Referring to FIG. 1, there is depicted apparatus which embodies the present invention. Corn is fed into a pre-heater 10 into which heat is introduced from a furnace 12 preferably having an auxiliary blower 14. By this means, the corn may be heated to a temperature of 135° C.-150° C. in approximately 12-18 minutes, causing the moisture content of the corn to be reduced while inducing surface cracks in the grain shells that subsequently aid in the introduction of water into the grain. At the same time, impurities are removed from the corn and are collected in a cyclone collector 16 of known per se design. The heated corn is then passed to a quech tank 18 where it is sprayed with lime-bearing water which the corn absorbs rapidly while acquiring a high lime content as it is moved through the quech tank by a screw conveyor during 5-15 minutes. The attendant introduction of calcium hydroxide into the grain and modification of the structure of the hull and its permeability to water improves the water absorption of the kernels. By this means, the moisture content of the grain may reach 18-27%. This is an optimum moisture level because, on the one hand, the grain is hard enough to be ground more efficiently than higher moisture content, more plastic grain, while, on the other hand, being sufficiently plastic to avoid the excess accumulation of "fines", dust, or other particles which are too fine to be used efficiently in the making of flour suitable to produce things such as taco shells, tortillas, or fritos of substantially uniform particle size. The corn so treated is transferred to a milling machine 20, such as a grain hammer mill, where it is ground.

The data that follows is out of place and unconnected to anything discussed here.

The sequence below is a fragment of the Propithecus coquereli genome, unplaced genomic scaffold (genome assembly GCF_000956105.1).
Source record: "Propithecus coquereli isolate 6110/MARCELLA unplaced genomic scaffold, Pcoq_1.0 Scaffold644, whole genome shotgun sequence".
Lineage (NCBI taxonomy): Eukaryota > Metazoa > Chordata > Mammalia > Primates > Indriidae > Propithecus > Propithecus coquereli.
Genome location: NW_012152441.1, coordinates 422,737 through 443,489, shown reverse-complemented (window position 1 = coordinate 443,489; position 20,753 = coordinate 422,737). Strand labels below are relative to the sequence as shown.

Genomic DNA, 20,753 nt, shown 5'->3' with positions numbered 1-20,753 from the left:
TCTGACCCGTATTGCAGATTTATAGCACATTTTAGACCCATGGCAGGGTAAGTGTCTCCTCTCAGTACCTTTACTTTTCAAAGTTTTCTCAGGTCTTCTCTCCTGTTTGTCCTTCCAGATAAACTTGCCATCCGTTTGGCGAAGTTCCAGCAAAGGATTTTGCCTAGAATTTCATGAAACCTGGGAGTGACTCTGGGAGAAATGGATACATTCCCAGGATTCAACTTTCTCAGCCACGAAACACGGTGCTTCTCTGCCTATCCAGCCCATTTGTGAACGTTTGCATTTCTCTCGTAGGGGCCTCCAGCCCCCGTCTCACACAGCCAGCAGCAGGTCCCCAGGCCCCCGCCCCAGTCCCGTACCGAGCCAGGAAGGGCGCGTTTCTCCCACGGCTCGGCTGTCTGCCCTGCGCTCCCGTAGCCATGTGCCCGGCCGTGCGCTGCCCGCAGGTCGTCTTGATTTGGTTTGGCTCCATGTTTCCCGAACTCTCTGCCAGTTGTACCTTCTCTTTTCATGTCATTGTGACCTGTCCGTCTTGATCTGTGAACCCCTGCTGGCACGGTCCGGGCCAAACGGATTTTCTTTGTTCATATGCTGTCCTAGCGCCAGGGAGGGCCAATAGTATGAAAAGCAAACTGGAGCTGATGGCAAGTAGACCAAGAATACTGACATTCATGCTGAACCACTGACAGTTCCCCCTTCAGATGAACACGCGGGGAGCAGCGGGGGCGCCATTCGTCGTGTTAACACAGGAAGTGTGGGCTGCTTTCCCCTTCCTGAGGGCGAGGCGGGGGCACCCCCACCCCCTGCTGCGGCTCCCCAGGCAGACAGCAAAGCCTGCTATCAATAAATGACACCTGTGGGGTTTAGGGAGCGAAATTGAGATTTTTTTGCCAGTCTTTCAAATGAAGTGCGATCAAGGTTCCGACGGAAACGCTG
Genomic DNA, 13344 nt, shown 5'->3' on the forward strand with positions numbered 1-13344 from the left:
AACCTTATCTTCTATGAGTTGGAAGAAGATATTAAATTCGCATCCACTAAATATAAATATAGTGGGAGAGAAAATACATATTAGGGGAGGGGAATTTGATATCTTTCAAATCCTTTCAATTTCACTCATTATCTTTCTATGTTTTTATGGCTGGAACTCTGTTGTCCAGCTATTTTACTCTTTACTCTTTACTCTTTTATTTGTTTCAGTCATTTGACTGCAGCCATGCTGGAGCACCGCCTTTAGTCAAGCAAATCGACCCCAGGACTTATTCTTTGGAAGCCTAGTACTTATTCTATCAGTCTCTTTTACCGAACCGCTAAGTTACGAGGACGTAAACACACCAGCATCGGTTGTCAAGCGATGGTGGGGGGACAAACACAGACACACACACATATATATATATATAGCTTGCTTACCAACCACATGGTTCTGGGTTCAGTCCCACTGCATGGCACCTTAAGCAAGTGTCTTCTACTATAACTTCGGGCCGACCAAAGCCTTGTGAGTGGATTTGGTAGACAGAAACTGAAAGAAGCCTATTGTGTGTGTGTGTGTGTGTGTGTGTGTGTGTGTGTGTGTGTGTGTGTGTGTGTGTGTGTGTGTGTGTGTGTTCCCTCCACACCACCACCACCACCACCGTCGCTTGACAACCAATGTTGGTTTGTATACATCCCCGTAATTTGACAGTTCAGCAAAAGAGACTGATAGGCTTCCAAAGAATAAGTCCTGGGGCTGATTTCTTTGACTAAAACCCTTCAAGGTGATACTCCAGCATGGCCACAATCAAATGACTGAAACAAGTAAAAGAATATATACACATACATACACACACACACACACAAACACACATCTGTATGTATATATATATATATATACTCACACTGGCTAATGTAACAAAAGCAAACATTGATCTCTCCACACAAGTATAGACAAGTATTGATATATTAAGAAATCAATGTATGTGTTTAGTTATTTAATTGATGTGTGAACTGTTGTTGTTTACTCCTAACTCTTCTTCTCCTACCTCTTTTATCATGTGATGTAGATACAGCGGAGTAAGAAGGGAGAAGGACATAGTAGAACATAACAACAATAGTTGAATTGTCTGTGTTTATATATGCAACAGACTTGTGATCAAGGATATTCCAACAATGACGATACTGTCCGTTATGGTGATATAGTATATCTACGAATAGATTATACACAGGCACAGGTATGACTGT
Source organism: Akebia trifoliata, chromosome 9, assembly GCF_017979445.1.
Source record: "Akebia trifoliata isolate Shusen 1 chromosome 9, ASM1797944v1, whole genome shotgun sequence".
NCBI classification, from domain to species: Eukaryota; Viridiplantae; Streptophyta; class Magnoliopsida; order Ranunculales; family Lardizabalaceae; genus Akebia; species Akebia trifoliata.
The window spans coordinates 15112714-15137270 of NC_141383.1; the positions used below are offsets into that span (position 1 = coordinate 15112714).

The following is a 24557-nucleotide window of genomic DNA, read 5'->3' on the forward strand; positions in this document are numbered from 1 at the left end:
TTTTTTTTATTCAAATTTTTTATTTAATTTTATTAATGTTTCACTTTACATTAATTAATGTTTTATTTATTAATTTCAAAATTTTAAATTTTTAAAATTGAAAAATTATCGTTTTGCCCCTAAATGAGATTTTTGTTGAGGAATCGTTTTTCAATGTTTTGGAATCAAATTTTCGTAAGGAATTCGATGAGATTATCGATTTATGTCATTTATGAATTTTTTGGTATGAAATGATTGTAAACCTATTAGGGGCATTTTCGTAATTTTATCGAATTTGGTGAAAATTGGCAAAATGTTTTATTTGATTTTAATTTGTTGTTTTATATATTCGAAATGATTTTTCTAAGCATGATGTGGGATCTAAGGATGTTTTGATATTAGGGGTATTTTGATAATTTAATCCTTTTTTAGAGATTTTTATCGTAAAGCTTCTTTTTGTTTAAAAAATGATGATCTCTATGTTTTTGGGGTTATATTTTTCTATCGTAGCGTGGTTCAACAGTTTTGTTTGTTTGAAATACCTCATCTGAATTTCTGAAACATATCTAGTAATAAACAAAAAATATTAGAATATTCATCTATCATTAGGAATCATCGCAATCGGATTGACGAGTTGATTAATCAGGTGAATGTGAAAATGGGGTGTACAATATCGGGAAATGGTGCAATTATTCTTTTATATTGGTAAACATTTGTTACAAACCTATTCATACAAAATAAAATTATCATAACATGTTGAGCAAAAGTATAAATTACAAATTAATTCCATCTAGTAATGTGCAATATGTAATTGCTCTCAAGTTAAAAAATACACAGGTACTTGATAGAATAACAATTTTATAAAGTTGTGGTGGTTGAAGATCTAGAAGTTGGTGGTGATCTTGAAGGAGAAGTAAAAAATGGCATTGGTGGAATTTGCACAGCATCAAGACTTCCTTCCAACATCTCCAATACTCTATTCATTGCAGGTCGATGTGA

It is to be emphasized that the ability to control the moisture content in the range between about 18% and about 27%, and preferably between about 20% and 27%, through practice of this invention, is very significant technically and commercially. Through such control of moisture, the size of the particle produced may be controlled so as to optimize it for the end product that is desired to be produced. For example, taco shells should be made from rather coarse grain to avoid "blowing" and blistering of the product during the subsequent frying phase of processing. Generally speaking, the dryer the grain kernels are at the time of grinding, the coarser the resulting kernels will be. On the other hand, a moisture content of 45-46% is usual for "oven paste", i.e., the mixture of corn flour and water that is usually formed into the desired end product and subjected to cooking. However, in a continuous process, such as the one herein contemplated, such a high moisture content at the milling stage would render the grinding process very inefficient. Even if the grain kernels were milled first at a very low moisture content (say, in the range of about 2%), in the interests of improving efficiency, the end result would be substantially undesirable since a very large percentage of "fines" in the form of dust would be generated. Thus, it will be seen, that through practice of the present invention, it is possible at once to integrate the milling phase into a continuous process while, at the same time, ensuring maximum efficiency and particle size at the milling stage.